I am a nurse who sees infections of some kind or other on a frequent basis. These infections are caused by microbial organisms that invade tissue through an entry or port and set up shop. Sometimes you don’t even know it until days later. These microbes are usually bacteria or fungi. They can cause a minor infection or a major one
Part of my job is getting people involved in preventive care so no infection will even have a chance to get started. Wearing gloves when you garden is a type of preventive care. They keep you from getting blisters, cuts, or punctures as you garden. They are like a second skin, so to speak. They keep your skin from coming in contact with those soil microbes that are looking for a home to settle in to and reproduce.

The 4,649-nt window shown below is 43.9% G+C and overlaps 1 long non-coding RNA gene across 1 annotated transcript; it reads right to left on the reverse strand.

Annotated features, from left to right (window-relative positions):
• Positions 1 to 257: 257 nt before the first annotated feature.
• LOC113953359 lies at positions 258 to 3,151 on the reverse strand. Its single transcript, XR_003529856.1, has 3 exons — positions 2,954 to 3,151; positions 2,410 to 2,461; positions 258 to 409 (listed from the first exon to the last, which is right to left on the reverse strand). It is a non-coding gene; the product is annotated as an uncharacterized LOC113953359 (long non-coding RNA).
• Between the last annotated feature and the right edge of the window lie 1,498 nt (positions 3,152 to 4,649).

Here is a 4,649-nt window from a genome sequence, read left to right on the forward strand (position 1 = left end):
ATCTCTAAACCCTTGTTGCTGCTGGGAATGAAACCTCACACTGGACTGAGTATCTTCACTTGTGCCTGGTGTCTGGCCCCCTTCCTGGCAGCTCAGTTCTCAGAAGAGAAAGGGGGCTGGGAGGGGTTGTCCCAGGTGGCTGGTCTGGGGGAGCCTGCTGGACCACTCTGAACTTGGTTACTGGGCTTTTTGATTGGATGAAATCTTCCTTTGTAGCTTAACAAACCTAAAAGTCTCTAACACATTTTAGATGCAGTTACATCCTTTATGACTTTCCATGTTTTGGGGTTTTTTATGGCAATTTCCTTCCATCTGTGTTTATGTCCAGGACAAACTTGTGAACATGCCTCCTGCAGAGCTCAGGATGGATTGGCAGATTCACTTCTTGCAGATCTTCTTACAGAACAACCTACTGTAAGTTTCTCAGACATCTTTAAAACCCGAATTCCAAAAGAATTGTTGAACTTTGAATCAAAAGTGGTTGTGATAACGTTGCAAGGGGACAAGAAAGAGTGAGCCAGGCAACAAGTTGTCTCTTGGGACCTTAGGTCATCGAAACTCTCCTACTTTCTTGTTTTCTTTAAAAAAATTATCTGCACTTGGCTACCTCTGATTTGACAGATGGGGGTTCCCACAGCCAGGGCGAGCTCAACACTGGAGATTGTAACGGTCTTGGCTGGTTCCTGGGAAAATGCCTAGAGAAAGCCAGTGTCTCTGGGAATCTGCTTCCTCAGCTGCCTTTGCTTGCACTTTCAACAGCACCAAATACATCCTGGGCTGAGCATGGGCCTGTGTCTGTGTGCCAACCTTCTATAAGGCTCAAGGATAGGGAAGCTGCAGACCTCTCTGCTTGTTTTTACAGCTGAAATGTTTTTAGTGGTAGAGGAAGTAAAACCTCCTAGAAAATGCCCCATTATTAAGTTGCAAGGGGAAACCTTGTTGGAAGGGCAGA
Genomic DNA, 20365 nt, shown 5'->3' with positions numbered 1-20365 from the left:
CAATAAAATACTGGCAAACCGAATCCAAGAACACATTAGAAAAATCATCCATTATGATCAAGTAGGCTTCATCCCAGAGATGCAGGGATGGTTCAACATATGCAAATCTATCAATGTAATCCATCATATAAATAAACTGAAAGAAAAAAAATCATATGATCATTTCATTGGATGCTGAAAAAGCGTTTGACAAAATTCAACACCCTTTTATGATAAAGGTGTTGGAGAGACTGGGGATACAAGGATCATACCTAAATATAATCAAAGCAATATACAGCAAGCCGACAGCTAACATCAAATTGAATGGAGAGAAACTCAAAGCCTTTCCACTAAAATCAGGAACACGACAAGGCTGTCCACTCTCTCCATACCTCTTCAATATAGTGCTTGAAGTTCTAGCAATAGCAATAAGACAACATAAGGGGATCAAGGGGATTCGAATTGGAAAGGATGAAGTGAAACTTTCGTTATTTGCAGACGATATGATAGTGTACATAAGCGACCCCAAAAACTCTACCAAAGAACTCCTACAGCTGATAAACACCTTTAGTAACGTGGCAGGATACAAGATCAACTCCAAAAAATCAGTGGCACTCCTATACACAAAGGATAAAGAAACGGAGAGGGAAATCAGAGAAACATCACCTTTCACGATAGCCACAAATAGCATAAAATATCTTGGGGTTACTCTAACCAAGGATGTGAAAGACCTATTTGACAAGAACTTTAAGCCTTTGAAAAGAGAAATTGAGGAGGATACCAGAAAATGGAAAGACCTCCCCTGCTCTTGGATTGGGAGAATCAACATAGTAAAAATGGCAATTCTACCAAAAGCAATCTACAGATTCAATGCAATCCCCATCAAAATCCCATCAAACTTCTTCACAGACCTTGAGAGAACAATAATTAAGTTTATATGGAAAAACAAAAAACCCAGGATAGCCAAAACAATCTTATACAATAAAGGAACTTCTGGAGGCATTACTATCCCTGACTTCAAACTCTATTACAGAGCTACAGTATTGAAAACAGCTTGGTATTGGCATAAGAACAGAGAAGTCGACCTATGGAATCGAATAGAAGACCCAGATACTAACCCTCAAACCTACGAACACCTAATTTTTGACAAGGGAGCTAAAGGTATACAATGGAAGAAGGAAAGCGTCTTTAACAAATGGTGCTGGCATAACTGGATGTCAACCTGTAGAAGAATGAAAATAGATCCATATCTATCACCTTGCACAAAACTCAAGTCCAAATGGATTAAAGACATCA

I can speak of a personal experience where dirt got shoved under the cuticle of my finger. A fungus infected my cuticle, and my nail discolored and became distorted. I am still trying to clear it up after several months now. Needless to say, I religiously wear gloves when I garden or use my hands at any outdoor chore. Another rather extreme example is a friend’s father who had a thorn in his hand from a rose bush. It became infected and ultimately led to hospitalization with IV antibiotics and hyperbaric therapy (high oxygen pressures aimed at the infected site to aid healing).
Why take a chance? Instead take care of your precious hands. There are many gloves to choose from for gardening. There is just no intelligent choice of doing it or not.
Susan Goins, former Smith County Master Gardener
Texas A&M AgriLife Extension Service